For more than 25 years, NJ Audubon has been at the forefront in protecting and restoring the Delaware Bay as an important shorebird migration stopover. Involvement began in 1982, with the first aerial surveys of the Delaware Bayshore (both NJ and Delaware) to document the numbers and species utilizing the area for rest, as well as taking advantage of the rich refueling food source provided by the breeding horseshoe crab eggs. Data throughout the 1980s and 1990s began to document an obvious and significant decline in shorebird numbers. This dramatic trend led to expanded research projects by NJ Audubon and partner organizations. These projects sought to establish a positive correlation between shorebird population declines and the coinciding over-harvesting of horseshoe crabs for use as bait in the rapidly expanding conch industry.
Current research at NJ Audubon focuses on the migration ecology of the Semipalmated Sandpiper (Calidris pusilla). Our work also includes research on the Least Sandpiper (Calidris minutilla), Dunlin (Calidris alpina) and Short-billed Dowitcher (Limnodromus griseus). However, to adequately address the conservation needs of these shorebirds, the project has expanded internationally to include not only the Delaware Bay, but also wintering and migration staging areas along the northeast coast of South America, specifically French Guiana, Suriname and northeastern Brazil. We are also working with Manomet Center for Conservation Science and the Arctic Shorebird Demographic Network (ASDN) to better understand links between breeding populations in the Arctic and Subarctic and migration and wintering populationsl.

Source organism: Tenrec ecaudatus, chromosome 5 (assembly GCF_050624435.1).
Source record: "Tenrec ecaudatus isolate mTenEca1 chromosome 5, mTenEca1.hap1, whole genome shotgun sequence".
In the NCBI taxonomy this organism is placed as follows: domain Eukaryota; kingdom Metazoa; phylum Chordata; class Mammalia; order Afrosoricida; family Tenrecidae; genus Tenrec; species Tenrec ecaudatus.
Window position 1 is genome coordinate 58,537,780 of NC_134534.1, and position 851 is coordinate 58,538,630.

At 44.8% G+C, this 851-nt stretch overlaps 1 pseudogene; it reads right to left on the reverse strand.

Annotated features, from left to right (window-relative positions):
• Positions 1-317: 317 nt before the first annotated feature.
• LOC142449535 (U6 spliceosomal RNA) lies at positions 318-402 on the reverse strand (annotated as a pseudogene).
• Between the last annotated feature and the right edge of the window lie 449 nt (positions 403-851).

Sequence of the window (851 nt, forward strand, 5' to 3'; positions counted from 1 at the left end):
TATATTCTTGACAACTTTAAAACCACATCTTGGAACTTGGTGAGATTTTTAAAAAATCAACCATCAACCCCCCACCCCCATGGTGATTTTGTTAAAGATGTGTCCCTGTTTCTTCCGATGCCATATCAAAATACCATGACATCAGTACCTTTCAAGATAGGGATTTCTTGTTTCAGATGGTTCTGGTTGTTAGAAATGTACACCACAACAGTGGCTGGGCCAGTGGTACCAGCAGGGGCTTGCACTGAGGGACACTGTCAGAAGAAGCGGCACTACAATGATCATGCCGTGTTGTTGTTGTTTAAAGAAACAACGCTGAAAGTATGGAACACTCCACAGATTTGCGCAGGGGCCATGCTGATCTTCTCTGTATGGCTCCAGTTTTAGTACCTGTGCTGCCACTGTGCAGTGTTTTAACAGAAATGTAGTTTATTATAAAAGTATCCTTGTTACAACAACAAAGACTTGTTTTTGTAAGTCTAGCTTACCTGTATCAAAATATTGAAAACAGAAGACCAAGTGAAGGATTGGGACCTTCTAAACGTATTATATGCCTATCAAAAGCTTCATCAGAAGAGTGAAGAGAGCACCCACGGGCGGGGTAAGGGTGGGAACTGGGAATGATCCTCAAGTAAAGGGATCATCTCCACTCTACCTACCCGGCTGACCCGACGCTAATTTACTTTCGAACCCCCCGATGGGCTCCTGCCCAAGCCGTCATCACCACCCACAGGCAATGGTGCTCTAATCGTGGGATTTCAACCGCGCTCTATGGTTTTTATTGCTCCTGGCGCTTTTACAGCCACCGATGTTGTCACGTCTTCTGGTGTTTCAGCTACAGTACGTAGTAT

This program has 4 major projects:
1. Delaware Bay Shorebird Conservation Project
2. Monitoring Semipalmated Sandpiper populations on wintering grounds in Suriname and French Guiana
3. International Conservation Plan for Semipalmated Sandpiper
4. Training South America Scientists for long-term Monitoring
JOIN US: To make a tax-deductible contribution earmarked specifically to help NJ Audubon’s Research Department continue its Shorebird Research and Monitoring Program, contact Brian O'Leary, Vice President for Development, at 908-204-8998 extension 16. Or, you can click here to donate online.